Archive for the ‘Video’ Category
Oh, and this interview will be done by video. You have a webcam, don’t you?
Does that statement bring visions of bad YouTube videos and Marco Rubio’s water glass flying in front of your eyes?
The use of video interviewing is growing rapidly. It’s a convenient and cost-effective choice for organizations looking to streamline the talent acquisition process. Great for HR, but how do you make it work for you?
It’s totally different from a phone screen or in-person interview. And if you don’t recognize the differences, it can come back to haunt you. First, the different types:
The video screen. Some companies are using standardized video interview services as an entry-round screening tool. In this approach, the exact same questions are asked to every candidate, whose answers are then scored and reviewed. The candidate generally has 30 seconds to review the question and a preset response time. Usually the questions are computer-delivered: in other words, you’re not talking to a live human being. I call this the video screen – think a one-sided screen test, not a conversation. Such tests are usually compiled into libraries for future reference.
The video interview. A true video interview will be just what the name implies – you and another person, having a Q&A/conversation. The only difference is that you are doing this by Skype or webcam, not face-to-face. Here you are having a real conversation, the more natural give-and-take. While the interviewer may have some preset questions (all good interviewers do), the response time will be more open. Getting real-time feedback from the interviewer in the form of verbal and visual cues can be invaluable.
The video resume. This is a way to present yourself. It augments (or in some cases, supersedes) a paper resume. You totally call the shots here – the content, the visuals, and the format. It’s like a visual elevator pitch. Think of a dating site video – this is your way to separate yourself from the pack. My company started using these way back in 2003 and 2004. For some people it really helped seal the deal.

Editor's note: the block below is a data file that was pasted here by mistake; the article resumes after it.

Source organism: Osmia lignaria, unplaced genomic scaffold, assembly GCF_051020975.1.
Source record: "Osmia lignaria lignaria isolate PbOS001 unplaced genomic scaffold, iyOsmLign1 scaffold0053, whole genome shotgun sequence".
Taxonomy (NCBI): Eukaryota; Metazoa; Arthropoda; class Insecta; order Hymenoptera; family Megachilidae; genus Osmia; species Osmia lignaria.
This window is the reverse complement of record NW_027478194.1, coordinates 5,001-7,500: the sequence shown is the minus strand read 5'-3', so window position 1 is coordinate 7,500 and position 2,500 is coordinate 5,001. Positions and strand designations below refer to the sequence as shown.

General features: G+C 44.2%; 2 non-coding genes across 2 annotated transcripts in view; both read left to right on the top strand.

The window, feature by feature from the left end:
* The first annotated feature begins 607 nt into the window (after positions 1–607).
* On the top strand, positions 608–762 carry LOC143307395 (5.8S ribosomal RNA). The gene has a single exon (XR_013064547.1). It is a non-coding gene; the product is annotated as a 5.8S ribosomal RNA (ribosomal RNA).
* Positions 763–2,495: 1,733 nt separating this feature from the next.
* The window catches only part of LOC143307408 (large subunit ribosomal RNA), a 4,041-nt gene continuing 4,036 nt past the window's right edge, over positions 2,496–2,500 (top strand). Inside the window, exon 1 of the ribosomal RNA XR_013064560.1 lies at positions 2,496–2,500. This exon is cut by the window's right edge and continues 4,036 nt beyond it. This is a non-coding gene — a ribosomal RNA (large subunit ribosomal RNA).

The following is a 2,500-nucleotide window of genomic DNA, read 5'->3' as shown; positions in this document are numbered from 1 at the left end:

Some pointers for making the best of your video interview:
- Make sure the technology works. Sounds obvious, but sometimes the little things come back to haunt you. It won’t help you if the other person is twiddling her thumbs as you fiddle with the mic, asking “Can you hear me now?” Be prepared, as there’s no tech department, no AV guy for you to call – you have to make it work.
- Set the scene, visually. Place the camera so it focuses just on you – ideally a tight head/shoulders/desk shot. Avoid things behind you that will distract the viewer (anything moving, traffic, bright lights, kids, and pets). And check out the lighting in advance – your face should be clearly visible and not in shadow.
- Choose your clothing wisely. No, a suit is not always the right answer. But for a video interview, where someone could be seeing you on a small smartphone screen or a large-screen TV, choose solid, conservative colors (except bright white). You seldom see small stripes or busy patterns, which may pixelate when you move. For good examples, check out what the news announcer is wearing – easy on the eyes.
- Make eye contact.That usually means looking at the camera, not down at the desk or table. And not awkwardly reaching for an off-camera water bottle. Using notes? Great preparation but don’t let it show, as it may cause you to look away from the camera. The top of your head is not the lasting image you want them to have of you.
- Monitor yourself. If you can, keep that picture-in-picture of yourself on the screen. Are you sitting very far forward in your chair? In a video format, that can sometimes seem too assertive. Is your body language showing interest? You’d be amazed at what you see.
- Monitor your interviewer. Like in an in-person interview, you get to see the other person’s non-verbal clues. Use them! A good trick to get their attention if it’s wandered – address them by name.